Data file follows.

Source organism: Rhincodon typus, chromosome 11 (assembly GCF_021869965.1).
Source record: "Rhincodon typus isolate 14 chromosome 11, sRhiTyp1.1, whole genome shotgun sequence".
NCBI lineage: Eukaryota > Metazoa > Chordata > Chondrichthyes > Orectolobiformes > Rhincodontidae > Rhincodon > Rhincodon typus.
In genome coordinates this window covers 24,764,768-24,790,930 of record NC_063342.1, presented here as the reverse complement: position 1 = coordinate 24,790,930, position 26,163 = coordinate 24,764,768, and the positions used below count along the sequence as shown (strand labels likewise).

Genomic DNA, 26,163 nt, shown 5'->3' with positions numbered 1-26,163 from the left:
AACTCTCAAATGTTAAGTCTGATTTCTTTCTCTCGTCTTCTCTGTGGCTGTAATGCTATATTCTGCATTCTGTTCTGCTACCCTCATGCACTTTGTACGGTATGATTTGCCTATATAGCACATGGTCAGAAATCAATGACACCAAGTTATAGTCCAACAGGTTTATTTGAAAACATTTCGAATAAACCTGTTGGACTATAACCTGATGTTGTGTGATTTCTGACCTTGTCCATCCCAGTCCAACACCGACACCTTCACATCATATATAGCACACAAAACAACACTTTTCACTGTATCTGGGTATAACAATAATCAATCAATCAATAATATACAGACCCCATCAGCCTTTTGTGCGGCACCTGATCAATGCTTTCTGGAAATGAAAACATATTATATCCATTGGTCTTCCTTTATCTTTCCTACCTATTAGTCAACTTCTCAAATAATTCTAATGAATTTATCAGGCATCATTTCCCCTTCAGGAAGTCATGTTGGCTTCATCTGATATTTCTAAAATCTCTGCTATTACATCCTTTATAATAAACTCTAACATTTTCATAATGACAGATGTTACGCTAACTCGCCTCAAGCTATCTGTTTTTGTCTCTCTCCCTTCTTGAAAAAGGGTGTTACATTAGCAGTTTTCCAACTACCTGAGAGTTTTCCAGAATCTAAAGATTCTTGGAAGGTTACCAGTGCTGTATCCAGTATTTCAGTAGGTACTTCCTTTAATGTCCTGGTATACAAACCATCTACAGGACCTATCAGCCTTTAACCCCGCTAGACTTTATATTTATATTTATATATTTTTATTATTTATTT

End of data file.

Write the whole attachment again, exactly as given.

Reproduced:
Source organism: Rhincodon typus, chromosome 11 (assembly GCF_021869965.1).
Source record: "Rhincodon typus isolate 14 chromosome 11, sRhiTyp1.1, whole genome shotgun sequence".
NCBI lineage: Eukaryota > Metazoa > Chordata > Chondrichthyes > Orectolobiformes > Rhincodontidae > Rhincodon > Rhincodon typus.
In genome coordinates this window covers 24,764,768-24,790,930 of record NC_063342.1, presented here as the reverse complement: position 1 = coordinate 24,790,930, position 26,163 = coordinate 24,764,768, and the positions used below count along the sequence as shown (strand labels likewise).

Genomic DNA, 26,163 nt, shown 5'->3' with positions numbered 1-26,163 from the left:
AACTCTCAAATGTTAAGTCTGATTTCTTTCTCTCGTCTTCTCTGTGGCTGTAATGCTATATTCTGCATTCTGTTCTGCTACCCTCATGCACTTTGTACGGTATGATTTGCCTATATAGCACATGGTCAGAAATCAATGACACCAAGTTATAGTCCAACAGGTTTATTTGAAAACATTTCGAATAAACCTGTTGGACTATAACCTGATGTTGTGTGATTTCTGACCTTGTCCATCCCAGTCCAACACCGACACCTTCACATCATATATAGCACACAAAACAACACTTTTCACTGTATCTGGGTATAACAATAATCAATCAATCAATAATATACAGACCCCATCAGCCTTTTGTGCGGCACCTGATCAATGCTTTCTGGAAATGAAAACATATTATATCCATTGGTCTTCCTTTATCTTTCCTACCTATTAGTCAACTTCTCAAATAATTCTAATGAATTTATCAGGCATCATTTCCCCTTCAGGAAGTCATGTTGGCTTCATCTGATATTTCTAAAATCTCTGCTATTACATCCTTTATAATAAACTCTAACATTTTCATAATGACAGATGTTACGCTAACTCGCCTCAAGCTATCTGTTTTTGTCTCTCTCCCTTCTTGAAAAAGGGTGTTACATTAGCAGTTTTCCAACTACCTGAGAGTTTTCCAGAATCTAAAGATTCTTGGAAGGTTACCAGTGCTGTATCCAGTATTTCAGTAGGTACTTCCTTTAATGTCCTGGTATACAAACCATCTACAGGACCTATCAGCCTTTAACCCCGCTAGACTTTATATTTATATTTATATATTTTTATTATTTATTT